On September 20, 2016, Attorney Robert J. McKay entered an appearance on behalf of the defendant. On April 24, 2017, McKay filed a motion to correct an illegal sentence. In the accompanying memorandum of law, McKay set forth the following: ‘‘The defendant now comes and claims that . . . there is a question regarding which statutory provision . . . applied at that time. Within the current case law, the defendant's conviction for conspiracy to commit robbery in the first degree . . . should be vacated as there existed no facts to support that there existed a plan between the defendant and a codefendant to threaten the victim with a gun upon enter[ing] the victim's home and/or intentionally aided the codefendant in committing the offense of robbery in the first degree.''[3] McKay did not present a double jeopardy argument in his motion to correct. On May 25, 2017, the state filed an objection to the motion to correct an illegal sentenced filed by McKay.

         On July 28, 2017, the court dismissed the motion to correct an illegal sentence filed by McKay. It set forth the general legal principles regarding a motion to correct filed pursuant to Practice Book § 43-22. It then concluded: ‘‘Insofar as the defendant's motion to correct constituted a collateral attack on his conviction it is outside of this court's jurisdiction. See, e.g., State v. Starks, 121 Conn.App. 581, 590, 997 A.2d 546 (2010); State v. Wright, 107 Conn.App. 152, 157-58, 944 A.2d 991, cert. denied, 289 Conn. 933, 958 A.2d 1247 (2008).'' Furthermore, the last page of the motion to correct an illegal sentence filed by McKay contains the following handwritten notation, signed by Judge Dewey: ‘‘[D]ismissed, see memorandum of decision.'' This appeal followed.

         We begin by setting forth the relevant legal principles and our standard of review. ‘‘The Superior Court is a constitutional court of general jurisdiction. In the absence of statutory or constitutional provisions, the limits of its jurisdiction are delineated by the common law. . . . It is well established that under the common law a trial court has the discretionary power to modify or vacate a criminal judgment before the sentence has been executed. . . . This is so because the court loses jurisdiction over the case when the defendant is committed to the custody of the commissioner of correction and begins serving the sentence. . . . Because it is well established that the jurisdiction of the trial court terminates once a defendant has been sentenced, a trial court may no longer take any action affecting a defendant's sentence unless it expressly has been authorized to act. . . . [Practice Book] § 43-22 embodies a common-law exception that permits the trial court to correct an illegal sentence or other illegal disposition. . . . Thus, if the defendant cannot demonstrate that his motion to correct falls within the purview of § 43-22, the court lacks jurisdiction to entertain it. . . . [I]n order for the court to have jurisdiction over a motion to correct an illegal sentence after the sentence has been executed, the sentencing proceeding [itself] . . . must be the subject of the attack.'' (Emphasis omitted; internal quotation marks omitted.) State v. Mukhtaar, 189 Conn.App. 144, 148-49, A.3d (2019); see also State v. Walker, 187 Conn.App. 776, 783-84, 204 A.3d 38, cert. denied, 331 Conn. 914, 204 A.3d 703 (2019). The determination of whether a claim may be brought via a motion to correct an illegal sentence presents a question of law over which our review is plenary. State v. Abraham, 152 Conn.App. 709, 716, 99 A.3d 1258 (2014); State v. Koslik, 116 Conn.App. 693, 697, 977 A.2d 275, cert. denied, 293 Conn. 930, 980 A.2d 916 (2009).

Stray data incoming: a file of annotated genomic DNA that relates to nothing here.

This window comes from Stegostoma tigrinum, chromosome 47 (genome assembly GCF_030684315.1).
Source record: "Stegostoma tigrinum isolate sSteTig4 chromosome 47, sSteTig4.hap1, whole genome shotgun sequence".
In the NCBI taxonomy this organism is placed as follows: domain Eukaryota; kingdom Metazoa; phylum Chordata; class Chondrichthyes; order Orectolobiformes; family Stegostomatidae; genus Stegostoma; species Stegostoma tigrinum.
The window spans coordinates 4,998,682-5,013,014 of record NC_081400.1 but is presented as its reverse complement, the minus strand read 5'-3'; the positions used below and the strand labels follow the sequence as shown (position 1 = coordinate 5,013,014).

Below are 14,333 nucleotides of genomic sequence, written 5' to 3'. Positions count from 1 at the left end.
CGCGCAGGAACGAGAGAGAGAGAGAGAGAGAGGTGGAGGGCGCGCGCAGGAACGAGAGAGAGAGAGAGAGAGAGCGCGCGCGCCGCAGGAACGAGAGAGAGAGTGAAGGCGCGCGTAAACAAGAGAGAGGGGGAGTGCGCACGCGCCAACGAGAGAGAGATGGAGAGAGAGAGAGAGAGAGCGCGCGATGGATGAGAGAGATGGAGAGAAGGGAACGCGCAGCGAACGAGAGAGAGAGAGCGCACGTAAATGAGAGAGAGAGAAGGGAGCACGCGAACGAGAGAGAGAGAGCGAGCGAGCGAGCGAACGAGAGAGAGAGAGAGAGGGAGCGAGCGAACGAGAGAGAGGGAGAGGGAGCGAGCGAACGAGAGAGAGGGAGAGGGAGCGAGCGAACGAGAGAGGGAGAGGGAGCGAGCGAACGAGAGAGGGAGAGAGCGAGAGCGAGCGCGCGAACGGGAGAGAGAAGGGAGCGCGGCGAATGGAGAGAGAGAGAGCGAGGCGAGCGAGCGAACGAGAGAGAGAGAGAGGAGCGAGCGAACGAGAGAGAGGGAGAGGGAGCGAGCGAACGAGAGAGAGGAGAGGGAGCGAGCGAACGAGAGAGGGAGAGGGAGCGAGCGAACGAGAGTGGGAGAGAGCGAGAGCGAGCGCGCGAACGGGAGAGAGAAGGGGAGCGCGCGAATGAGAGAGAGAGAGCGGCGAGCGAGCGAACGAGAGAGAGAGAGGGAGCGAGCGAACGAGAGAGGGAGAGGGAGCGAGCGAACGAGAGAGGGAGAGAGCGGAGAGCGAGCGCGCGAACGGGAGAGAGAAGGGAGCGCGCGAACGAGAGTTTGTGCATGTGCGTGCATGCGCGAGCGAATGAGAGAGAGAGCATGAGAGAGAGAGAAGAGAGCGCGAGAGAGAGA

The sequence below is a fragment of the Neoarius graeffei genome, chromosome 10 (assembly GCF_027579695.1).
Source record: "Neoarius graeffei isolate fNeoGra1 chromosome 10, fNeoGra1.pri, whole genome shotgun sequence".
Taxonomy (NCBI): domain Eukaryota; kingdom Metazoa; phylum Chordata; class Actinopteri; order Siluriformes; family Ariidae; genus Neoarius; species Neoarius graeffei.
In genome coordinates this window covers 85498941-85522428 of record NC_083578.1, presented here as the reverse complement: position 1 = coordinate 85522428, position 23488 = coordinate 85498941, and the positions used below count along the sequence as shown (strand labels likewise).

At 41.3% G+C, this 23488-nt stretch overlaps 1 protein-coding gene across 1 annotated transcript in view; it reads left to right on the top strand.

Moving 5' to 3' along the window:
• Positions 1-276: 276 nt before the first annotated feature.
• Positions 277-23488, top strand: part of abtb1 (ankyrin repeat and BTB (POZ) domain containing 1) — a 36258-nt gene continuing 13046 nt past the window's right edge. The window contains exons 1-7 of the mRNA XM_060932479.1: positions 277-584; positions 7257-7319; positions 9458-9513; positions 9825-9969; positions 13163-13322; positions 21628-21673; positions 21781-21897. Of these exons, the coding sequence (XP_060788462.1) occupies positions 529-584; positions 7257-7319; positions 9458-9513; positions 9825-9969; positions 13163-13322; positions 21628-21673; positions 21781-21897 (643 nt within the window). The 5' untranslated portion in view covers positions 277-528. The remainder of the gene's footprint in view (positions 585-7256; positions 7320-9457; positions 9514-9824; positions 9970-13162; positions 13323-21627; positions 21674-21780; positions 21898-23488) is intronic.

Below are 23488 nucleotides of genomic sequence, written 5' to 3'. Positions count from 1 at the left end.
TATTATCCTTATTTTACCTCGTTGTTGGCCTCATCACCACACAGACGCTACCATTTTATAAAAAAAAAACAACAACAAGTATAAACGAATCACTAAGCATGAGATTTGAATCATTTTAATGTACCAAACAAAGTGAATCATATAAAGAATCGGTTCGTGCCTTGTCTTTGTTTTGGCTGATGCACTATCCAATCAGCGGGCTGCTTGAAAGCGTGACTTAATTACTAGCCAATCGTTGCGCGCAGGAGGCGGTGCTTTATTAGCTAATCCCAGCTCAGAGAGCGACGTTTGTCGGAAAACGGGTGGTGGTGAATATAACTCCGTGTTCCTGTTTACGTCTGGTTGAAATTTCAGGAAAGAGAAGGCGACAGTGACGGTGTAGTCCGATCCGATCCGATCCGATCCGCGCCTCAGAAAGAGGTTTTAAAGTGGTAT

‘‘[A]n illegal sentence is essentially one which . . . exceeds the relevant statutory maximum limits, violates a defendant's right against double jeopardy, is ambiguous, or is internally contradictory. . . . In accordance with this summary, Connecticut courts have considered four categories of claims pursuant to [Practice Book] § 43-22. The first category has addressed whether the sentence was within the permissible range for the crimes charged. . . . The second category has considered violations of the prohibition against double jeopardy. . . . The third category has involved claims pertaining to the computation of the length of the sentence and the question of consecutive or concurrent prison time. . . . The fourth category has involved questions as to which sentencing statute was applicable. . . . Considering these categories . . . this court [has] held . . . that a challenge to the legality of a sentence focuses not on what transpired during the trial or on the underlying conviction. In order for the court to have jurisdiction over a motion to correct an illegal sentence after the sentence has been executed, the sentencing proceeding, and not the trial leading to the conviction, must be the subject of the attack.'' (Citations omitted; emphasis omitted; ...